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Options Traders Use Synthetic Positions to Increase Profitability? Do You?
12/11/2015 8:00 am EST
Understanding synthetic positions can be very useful, particularly when liquidating a position, so Fred Oltarsh, at Options Strategy Network, shares a table which shows how the combination of an options position and a stock position creates a synthetic position and how this alternative strategy can go a long way to saving a trader money.
A previous article about covered calls touched on the idea that using a covered call is the same as selling puts. While it can be difficult to quickly translate into a synthetic position—which a covered call is—understanding synthetic positions can be very useful, particularly when liquidating a position. The chart below lists various synthetic positions. Sometime an alternative strategy with the same result—like a synthetic transaction—can go a long way to saving a trader money. Synthetic positions are one of the methods for initiating or liquidating a position, which may be useful.
When one has a deep in-the-money option, it is almost always easiest and least expensive to liquidate the option by trading the stock alone. While this may be capital intensive at times, it will increase one’s bottom line in the long run. For example, if one is long a put and it is getting deeper and deeper in-the-money, rather than selling the put in a relatively illiquid market, one can buy the stock to lock in the profit. If the calls are still bid, they can be sold as well to lock in a conversion. There are multiple ways to use synthetics to minimize the costs of trading somewhat illiquid markets.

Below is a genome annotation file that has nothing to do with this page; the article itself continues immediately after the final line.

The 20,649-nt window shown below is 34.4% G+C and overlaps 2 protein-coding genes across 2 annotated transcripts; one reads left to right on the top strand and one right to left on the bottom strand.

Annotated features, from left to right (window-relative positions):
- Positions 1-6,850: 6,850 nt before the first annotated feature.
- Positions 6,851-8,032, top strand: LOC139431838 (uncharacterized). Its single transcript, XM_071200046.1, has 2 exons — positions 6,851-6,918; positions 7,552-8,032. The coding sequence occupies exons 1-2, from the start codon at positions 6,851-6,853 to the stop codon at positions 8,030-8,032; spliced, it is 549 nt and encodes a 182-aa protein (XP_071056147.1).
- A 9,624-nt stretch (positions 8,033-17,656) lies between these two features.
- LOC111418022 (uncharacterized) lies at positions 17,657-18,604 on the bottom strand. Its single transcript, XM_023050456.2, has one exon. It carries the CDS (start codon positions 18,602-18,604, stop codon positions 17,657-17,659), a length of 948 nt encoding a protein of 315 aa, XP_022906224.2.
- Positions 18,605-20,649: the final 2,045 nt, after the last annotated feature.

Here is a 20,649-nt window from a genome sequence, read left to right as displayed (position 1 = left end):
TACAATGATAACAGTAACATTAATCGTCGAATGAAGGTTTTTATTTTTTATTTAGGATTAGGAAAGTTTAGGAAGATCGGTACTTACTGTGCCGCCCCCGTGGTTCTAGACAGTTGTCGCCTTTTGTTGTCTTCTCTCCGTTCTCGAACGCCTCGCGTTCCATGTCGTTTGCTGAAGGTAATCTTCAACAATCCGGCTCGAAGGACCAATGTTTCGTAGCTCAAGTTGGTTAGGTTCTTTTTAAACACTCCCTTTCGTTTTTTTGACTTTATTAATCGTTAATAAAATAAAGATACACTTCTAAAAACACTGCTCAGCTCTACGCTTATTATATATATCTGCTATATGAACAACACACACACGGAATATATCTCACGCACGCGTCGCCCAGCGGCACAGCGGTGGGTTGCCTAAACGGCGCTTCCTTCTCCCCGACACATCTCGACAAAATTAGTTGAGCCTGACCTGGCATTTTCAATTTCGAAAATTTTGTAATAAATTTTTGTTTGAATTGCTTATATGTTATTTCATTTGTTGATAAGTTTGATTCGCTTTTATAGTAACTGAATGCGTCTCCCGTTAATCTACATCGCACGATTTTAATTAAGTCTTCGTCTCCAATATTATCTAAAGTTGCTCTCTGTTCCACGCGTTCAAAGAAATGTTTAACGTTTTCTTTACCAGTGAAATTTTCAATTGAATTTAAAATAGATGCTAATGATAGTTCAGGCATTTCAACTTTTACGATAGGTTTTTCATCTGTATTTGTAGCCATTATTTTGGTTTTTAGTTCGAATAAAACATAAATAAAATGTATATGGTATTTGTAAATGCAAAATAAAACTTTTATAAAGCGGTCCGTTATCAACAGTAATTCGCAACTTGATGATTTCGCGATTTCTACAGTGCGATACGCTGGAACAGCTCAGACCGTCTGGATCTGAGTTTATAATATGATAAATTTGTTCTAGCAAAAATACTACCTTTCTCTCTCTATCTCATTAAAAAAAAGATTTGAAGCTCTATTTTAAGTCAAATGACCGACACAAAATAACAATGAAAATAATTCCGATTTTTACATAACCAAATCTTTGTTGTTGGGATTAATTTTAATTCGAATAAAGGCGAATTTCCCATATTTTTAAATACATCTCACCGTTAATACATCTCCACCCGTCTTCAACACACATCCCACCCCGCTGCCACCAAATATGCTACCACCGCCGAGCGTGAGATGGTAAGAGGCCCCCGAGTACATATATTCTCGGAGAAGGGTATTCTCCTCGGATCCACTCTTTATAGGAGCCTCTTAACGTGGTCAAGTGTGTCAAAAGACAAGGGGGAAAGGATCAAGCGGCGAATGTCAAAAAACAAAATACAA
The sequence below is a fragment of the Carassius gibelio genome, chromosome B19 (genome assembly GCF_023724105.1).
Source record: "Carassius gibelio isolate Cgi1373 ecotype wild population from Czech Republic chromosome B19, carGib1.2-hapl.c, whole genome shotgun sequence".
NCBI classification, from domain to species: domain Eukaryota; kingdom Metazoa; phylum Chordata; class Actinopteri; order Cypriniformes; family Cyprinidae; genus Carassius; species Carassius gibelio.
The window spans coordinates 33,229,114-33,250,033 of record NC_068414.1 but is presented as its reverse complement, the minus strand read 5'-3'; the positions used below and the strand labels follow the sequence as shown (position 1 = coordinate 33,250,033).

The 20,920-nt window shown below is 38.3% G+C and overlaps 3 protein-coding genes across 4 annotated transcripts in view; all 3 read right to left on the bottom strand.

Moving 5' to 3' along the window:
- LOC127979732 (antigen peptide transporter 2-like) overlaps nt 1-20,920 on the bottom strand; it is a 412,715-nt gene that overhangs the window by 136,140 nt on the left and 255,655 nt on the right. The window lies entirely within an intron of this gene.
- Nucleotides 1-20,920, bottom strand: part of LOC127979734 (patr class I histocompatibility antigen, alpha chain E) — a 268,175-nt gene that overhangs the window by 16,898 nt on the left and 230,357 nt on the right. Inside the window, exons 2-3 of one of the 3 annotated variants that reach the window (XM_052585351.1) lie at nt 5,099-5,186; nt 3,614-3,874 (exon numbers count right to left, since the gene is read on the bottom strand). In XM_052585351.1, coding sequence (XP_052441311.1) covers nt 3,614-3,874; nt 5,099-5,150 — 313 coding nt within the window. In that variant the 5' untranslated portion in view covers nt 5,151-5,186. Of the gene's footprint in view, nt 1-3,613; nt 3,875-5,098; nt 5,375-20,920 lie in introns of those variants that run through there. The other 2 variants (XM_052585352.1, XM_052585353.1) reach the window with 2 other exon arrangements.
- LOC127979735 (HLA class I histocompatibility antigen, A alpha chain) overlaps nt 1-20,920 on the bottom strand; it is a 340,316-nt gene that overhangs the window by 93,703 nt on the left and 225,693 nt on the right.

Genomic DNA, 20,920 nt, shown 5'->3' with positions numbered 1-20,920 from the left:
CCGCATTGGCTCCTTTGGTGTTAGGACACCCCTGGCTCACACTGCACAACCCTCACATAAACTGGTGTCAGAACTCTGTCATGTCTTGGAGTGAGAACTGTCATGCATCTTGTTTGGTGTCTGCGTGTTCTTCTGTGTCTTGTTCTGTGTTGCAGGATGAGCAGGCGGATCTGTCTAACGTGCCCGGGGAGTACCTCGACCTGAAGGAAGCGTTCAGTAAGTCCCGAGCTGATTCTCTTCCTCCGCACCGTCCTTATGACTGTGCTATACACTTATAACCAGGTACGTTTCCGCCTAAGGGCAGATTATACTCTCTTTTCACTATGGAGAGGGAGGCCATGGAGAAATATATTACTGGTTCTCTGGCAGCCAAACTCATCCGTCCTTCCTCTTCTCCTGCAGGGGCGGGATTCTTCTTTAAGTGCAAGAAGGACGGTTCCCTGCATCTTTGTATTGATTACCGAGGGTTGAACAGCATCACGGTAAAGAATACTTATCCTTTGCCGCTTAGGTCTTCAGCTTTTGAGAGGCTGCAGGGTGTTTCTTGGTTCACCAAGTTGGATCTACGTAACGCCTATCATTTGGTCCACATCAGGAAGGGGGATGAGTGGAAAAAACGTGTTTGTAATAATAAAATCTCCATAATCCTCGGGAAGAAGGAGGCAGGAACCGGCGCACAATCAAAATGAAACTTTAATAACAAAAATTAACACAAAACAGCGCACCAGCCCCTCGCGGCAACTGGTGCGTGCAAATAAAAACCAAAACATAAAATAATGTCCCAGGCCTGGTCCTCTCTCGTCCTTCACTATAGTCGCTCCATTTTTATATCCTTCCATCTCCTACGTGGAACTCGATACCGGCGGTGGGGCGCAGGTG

- The combination of options and shares of stock provides for synthetic options positions as displayed in the following table
- These interchangeable/arbitragable positions enable market-makers to establish risk free positions and provide liquidity
- It shows how the combination of an options position and a stock position creates a synthetic position: Options Position+Stock Position=Synthetic
Note That Synthetic Short Put Equals Popular Buy/Write Strategy
Options trading involves significant risk and is not suitable for every investor. The information is obtained from sources believed to be reliable, but is no way guaranteed. Past results are not indicative of future results.
By Fred Oltarsh, Proprietary Trader and Editor, Options Strategy Network
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